Two nOPV2 vaccine candidates have been developed as attenuated serotype 2 polioviruses derived from a modified Sabin 2 infectious complementary deoxyribonucleic acid (cDNA) clone. nOPV2 Candidate 1 (S2/cre5/S15domV/rec1/hifi3) and nOPV2 Candidate 2 (S2/S15domV/CpG40) were generated by modifying the Sabin-2 ribonucleic acid (RNA) sequence to improve phenotypic stability and make the strains less prone to reversion to virulence.
Due to the withdrawal of Sabin monovalent oral polio vaccine type 2 (mOPV2) and prohibition of its use from April 2016 onwards, well before the availability of nOPV2 for clinical testing, Phase 4 trials have been conducted with Sabin mOPV2 to provide control data on safety, immunogenicity, against which data for nOPV2 in subsequent Phase I and II studies will be evaluated and compared. The Phase 4 trials of Sabin mOPV2 were designed to parallel the expected design of Phase 1 and 2 nOPV2 studies with respect to the overall design, the inclusion of similar study cohorts. As for these reasons head to head comparison of nOPV2 and mOPV2 is not possible, the overall clinical development plan with the Phase I and II studies was designed taking into consideration the unique situation of OPV2 cessation in April 2016, and the global public health need of a vaccine with lower risk of vaccine-associated paralytic poliomyelitis (VAPP) and vaccine-derived type-2 poliovirus (cVDPV2) (VDPV2) for outbreak response in the post-cessation era.
This first-in-human phase 1 study is designed to evaluate in contained conditions the safety, immunogenicity, shedding, and genetic stability of both nOPV2 vaccine candidates in IPV-primed adults before testing in a larger adult and adolescent (> 15 y of age) population, and then in young children and infants.
This Phase 1 study will include 30 IPV-only vaccinated adults to be vaccinated with the study vaccines (15 subjects per candidate vaccine) and followed in contained conditions (28 days) to obtain safety, immunogenicity, shedding, and genetic stability data relevant to the decision to advance to future studies with testing in un-contained conditions.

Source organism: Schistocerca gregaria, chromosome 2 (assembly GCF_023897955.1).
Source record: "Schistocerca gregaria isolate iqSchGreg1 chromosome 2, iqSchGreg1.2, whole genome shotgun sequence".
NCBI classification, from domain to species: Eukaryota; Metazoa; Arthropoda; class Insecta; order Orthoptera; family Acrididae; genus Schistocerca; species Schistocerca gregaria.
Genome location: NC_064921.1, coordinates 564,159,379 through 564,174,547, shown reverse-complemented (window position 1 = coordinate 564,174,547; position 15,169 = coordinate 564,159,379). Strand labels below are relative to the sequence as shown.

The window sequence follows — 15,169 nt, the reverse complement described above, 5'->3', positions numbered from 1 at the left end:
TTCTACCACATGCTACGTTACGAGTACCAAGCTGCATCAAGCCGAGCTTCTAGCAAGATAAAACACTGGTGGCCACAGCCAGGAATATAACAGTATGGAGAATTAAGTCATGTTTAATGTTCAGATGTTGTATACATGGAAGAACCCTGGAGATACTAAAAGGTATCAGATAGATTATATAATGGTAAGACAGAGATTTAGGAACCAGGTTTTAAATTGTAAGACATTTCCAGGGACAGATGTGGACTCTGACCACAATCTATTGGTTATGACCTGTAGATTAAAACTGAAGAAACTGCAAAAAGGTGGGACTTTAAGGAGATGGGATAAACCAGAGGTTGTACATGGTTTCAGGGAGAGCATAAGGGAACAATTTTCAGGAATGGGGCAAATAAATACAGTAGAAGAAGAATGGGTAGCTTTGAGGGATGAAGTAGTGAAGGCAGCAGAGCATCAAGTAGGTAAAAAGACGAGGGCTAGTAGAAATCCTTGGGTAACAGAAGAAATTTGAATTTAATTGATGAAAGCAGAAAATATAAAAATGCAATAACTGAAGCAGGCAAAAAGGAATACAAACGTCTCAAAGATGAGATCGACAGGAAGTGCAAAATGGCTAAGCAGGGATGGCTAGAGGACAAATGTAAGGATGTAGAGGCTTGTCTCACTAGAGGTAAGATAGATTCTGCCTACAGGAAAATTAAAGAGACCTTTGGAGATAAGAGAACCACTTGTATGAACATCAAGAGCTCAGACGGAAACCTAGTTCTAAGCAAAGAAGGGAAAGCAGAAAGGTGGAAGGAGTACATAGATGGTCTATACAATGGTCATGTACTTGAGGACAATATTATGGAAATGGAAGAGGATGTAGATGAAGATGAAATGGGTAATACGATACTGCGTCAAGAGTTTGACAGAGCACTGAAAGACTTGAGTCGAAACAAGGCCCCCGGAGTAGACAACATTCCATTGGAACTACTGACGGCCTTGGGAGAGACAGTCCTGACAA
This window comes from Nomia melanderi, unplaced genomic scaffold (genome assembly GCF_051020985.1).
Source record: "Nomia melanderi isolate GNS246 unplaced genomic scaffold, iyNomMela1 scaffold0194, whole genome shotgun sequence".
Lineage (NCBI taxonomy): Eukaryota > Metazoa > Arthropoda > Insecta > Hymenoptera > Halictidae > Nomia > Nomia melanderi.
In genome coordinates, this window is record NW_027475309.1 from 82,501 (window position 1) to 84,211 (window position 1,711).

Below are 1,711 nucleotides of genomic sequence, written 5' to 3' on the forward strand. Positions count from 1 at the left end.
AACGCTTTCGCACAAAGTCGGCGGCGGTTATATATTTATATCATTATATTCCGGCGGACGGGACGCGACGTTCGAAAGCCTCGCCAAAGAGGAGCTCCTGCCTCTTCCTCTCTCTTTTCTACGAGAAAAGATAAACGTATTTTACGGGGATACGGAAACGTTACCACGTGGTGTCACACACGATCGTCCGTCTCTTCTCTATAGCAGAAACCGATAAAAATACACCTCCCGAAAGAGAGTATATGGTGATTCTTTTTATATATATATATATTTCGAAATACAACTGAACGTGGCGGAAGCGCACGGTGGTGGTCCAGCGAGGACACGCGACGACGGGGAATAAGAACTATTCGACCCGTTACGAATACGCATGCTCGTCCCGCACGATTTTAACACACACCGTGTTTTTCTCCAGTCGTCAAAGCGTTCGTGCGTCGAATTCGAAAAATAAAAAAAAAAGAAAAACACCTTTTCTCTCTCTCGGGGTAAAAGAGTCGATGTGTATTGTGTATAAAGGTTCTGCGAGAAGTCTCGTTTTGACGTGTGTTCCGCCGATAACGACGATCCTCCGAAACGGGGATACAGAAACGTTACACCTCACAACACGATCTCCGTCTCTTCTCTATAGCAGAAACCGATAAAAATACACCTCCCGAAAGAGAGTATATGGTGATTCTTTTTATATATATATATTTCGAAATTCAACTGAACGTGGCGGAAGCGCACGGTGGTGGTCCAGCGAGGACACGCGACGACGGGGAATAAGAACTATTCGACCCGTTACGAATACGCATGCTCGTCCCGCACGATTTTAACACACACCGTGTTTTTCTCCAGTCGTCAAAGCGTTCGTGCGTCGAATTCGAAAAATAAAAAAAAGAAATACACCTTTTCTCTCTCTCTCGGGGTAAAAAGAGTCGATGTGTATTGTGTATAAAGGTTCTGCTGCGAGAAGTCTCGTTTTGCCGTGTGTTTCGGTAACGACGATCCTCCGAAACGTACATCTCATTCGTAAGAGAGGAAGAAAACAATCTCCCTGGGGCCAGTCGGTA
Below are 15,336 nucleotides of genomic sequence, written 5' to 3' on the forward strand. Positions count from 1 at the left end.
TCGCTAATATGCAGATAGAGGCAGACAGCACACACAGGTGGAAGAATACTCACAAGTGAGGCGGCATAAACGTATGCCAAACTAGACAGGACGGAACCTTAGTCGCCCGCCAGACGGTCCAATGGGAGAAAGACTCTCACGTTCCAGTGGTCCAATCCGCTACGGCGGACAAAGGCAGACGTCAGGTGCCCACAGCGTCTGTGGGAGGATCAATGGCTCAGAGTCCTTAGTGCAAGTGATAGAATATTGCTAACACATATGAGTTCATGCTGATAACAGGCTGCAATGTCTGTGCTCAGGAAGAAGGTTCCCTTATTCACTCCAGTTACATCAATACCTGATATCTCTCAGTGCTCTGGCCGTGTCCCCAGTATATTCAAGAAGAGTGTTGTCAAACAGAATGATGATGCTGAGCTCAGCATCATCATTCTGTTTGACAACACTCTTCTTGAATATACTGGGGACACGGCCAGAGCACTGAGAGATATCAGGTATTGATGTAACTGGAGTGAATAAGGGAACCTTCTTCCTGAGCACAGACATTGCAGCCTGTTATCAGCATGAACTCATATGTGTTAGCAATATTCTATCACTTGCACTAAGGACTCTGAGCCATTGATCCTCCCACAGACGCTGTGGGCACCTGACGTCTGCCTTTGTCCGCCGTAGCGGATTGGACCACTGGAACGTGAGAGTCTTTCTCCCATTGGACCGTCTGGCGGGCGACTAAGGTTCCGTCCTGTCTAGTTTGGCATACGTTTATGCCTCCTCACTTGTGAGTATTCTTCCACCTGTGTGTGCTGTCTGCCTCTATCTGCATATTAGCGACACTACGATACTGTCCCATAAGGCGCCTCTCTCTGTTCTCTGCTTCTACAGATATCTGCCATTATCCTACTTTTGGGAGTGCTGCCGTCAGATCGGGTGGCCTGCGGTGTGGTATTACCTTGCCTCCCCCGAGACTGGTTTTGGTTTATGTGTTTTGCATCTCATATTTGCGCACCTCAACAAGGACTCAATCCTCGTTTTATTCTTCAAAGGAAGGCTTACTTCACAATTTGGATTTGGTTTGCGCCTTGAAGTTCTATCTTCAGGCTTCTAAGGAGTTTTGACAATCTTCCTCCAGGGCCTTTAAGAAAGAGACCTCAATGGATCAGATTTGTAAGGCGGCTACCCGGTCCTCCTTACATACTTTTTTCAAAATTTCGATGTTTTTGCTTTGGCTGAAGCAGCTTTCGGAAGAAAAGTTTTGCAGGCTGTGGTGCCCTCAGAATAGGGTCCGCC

Participants were isolated in a purpose-built containment facility named Poliopolis at the University of Antwerp Hospital (Antwerp, Belgium), to minimize the risk of environmental release of the novel OPV2 candidates. Volunteers were enrolled sequentially in two groups, with each group receiving one of the two vaccine candidates, to avoid cross-contamination, after which they were confined to Poliopolis for 28 days, with further monitoring until the end of shedding. A final safety follow-up call (for those no longer shedding) or visit (for those still shedding) was made 42 days after vaccine administration.
On July 13, 2019, The Lancet published the findings of the clinical trial.
Between May 22 and Aug 22, 2017, 48 volunteers were screened, of whom 15 (31%) volunteers were excluded for reasons relating to the inclusion or exclusion criteria, three (6%) volunteers were not treated because of restrictions to the number of participants in each group, and 30 (63%) volunteers were sequentially allocated to groups (15 participants per group). Both novel OPV2 candidates were immunogenic and increased the median blood titre of serum neutralising antibodies; all participants were seroprotected after vaccination. Both candidates had acceptable tolerability, and no serious adverse events occurred during the study. However, severe events were reported in six (40%) participants receiving candidate 1 (eight events) and nine (60%) participants receiving candidate 2 (12 events); most of these events were increased blood creatinine phosphokinase but were not accompanied by clinical signs or symptoms. Vaccine virus was detected in the stools of 15 (100%) participants receiving vaccine candidate 1 and 13 (87%) participants receiving vaccine candidate 2. Vaccine poliovirus shedding stopped at a median of 23 days (IQR 15-36) after candidate 1 administration and 12 days (1-23) after candidate 2 administration. Total shedding, described by the estimated median shedding index (50% cell culture infective dose/g), was observed to be greater with candidate 1 than candidate 2 across all participants (2·8 [95% CI 1·8-3·5] vs 1·0 [0·7-1·6]). Reversion to neurovirulence, assessed as paralysis of transgenic mice, was low in isolates from those vaccinated with both candidates, and sequencing of shed virus indicated that there was no loss of attenuation in domain V of the 5'-untranslated region, the primary site of reversion in Sabin OPV.
Interpretation: We found that the novel OPV2 candidates were safe and immunogenic in IPV-immunised adults, and our data support the further development of these vaccines to potentially be used for maintaining global eradication of neurovirulent type-2 polioviruses.